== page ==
The first stage can be considered the presence of a single source population.
At the second stage, the geographical barrier leads to the emergence of two populations. This can be a physical or geographical barrier – a river, a canal, a quarry, etc. The presence of a barrier impedes the free crossing of individuals, which means gene exchange.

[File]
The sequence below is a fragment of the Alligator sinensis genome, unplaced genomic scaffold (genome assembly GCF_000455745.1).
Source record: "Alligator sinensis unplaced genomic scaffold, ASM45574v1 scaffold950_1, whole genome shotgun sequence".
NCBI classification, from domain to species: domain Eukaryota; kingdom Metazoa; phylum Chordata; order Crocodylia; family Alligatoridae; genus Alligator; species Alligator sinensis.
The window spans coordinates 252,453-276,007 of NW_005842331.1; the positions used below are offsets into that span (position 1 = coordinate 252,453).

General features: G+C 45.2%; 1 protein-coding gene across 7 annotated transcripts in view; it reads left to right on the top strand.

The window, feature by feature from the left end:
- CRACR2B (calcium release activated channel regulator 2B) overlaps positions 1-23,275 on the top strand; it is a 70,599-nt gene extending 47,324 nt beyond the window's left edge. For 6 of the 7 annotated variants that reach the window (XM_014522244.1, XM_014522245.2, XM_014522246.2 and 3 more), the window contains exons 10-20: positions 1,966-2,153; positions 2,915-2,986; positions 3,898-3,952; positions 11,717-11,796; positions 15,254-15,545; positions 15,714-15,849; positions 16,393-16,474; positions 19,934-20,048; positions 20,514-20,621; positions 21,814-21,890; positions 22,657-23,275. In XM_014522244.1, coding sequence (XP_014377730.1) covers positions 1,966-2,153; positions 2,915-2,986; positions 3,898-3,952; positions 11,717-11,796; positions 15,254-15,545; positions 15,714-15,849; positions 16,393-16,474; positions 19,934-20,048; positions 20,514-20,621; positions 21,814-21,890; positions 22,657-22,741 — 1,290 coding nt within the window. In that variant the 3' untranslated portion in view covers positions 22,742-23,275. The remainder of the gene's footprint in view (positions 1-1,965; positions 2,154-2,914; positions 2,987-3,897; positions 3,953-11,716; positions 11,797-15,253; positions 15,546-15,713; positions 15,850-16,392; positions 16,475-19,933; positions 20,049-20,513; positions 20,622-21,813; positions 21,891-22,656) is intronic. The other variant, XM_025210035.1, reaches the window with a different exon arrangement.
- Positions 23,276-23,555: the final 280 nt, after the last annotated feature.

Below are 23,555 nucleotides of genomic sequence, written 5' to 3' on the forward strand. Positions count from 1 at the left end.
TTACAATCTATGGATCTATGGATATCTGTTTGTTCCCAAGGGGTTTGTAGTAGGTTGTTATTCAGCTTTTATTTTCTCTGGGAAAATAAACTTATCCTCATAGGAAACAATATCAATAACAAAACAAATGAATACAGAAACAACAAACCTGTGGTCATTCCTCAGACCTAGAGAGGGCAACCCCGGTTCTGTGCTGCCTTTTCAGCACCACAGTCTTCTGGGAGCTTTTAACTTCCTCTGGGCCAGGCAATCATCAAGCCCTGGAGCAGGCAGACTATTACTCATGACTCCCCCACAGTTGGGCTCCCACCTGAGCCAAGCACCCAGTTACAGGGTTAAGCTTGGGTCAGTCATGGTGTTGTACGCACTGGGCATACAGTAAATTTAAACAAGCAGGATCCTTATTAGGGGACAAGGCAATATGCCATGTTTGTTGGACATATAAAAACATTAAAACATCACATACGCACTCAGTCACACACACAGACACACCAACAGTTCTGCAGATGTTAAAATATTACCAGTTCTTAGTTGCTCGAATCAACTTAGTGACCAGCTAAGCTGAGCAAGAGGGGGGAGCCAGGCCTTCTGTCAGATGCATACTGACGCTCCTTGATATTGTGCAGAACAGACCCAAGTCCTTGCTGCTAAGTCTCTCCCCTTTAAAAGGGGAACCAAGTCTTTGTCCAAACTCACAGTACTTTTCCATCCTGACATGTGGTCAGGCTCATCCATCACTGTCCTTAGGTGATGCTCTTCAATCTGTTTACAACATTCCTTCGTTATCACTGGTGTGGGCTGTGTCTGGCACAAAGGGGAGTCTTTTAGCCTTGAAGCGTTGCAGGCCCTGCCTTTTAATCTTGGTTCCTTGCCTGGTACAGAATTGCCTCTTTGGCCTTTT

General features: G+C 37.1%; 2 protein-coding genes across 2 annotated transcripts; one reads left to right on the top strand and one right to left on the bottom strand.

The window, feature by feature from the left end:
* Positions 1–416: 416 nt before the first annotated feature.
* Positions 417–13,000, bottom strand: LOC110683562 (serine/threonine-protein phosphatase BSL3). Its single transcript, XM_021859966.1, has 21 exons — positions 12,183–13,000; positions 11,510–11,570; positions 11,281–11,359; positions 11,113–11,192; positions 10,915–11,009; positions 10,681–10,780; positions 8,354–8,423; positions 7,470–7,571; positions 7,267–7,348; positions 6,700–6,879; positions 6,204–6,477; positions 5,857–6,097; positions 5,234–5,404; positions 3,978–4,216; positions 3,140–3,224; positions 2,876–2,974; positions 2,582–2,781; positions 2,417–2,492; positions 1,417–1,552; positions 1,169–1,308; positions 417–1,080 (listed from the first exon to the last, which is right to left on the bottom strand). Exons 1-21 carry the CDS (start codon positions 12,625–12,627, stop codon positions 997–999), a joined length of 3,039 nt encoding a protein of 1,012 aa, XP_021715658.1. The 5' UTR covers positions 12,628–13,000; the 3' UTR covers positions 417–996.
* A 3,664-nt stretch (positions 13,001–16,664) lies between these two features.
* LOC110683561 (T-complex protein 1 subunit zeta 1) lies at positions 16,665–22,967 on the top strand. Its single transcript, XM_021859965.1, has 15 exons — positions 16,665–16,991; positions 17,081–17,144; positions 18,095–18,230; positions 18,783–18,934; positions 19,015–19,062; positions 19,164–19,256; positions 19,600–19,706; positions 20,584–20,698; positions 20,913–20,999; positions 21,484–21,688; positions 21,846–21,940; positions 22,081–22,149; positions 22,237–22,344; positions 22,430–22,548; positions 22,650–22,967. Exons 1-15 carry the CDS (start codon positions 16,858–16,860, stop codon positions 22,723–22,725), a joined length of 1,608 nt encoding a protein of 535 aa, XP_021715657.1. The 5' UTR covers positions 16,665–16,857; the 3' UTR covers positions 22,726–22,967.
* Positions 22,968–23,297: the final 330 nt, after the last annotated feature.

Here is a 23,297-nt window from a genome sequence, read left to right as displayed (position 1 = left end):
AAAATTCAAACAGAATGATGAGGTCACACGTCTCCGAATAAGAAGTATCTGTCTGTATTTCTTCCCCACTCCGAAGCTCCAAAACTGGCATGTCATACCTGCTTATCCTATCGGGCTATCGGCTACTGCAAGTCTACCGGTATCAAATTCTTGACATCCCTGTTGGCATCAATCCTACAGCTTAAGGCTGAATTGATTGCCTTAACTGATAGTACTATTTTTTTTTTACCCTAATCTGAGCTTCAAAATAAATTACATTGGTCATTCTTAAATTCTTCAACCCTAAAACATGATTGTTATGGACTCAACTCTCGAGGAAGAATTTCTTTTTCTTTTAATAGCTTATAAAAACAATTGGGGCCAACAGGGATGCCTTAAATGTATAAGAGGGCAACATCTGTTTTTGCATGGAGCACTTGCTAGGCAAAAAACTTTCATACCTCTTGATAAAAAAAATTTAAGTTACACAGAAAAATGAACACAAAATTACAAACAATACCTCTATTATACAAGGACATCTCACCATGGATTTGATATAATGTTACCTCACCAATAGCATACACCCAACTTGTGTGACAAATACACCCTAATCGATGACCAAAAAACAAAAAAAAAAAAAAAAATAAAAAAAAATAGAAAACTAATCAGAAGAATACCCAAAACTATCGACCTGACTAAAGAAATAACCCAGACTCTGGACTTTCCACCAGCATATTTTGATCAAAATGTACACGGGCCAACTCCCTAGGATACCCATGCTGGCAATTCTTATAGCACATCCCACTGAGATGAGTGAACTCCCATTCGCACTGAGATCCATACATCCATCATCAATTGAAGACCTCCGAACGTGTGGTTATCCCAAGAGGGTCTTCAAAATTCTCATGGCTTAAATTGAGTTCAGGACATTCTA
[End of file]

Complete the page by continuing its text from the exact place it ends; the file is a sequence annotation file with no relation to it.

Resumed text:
In the third stage, two populations become genetically distinct. Over time, these differences become so significant that some mechanisms of reproductive isolation are included.
At the fourth stage, reproductive isolation persists after the barrier disappears.
Remember: The process of learning a person lasts a lifetime. The value of the same knowledge for different people may be different, it is determined by their individual characteristics and needs. Therefore, knowledge is always needed at any age and position.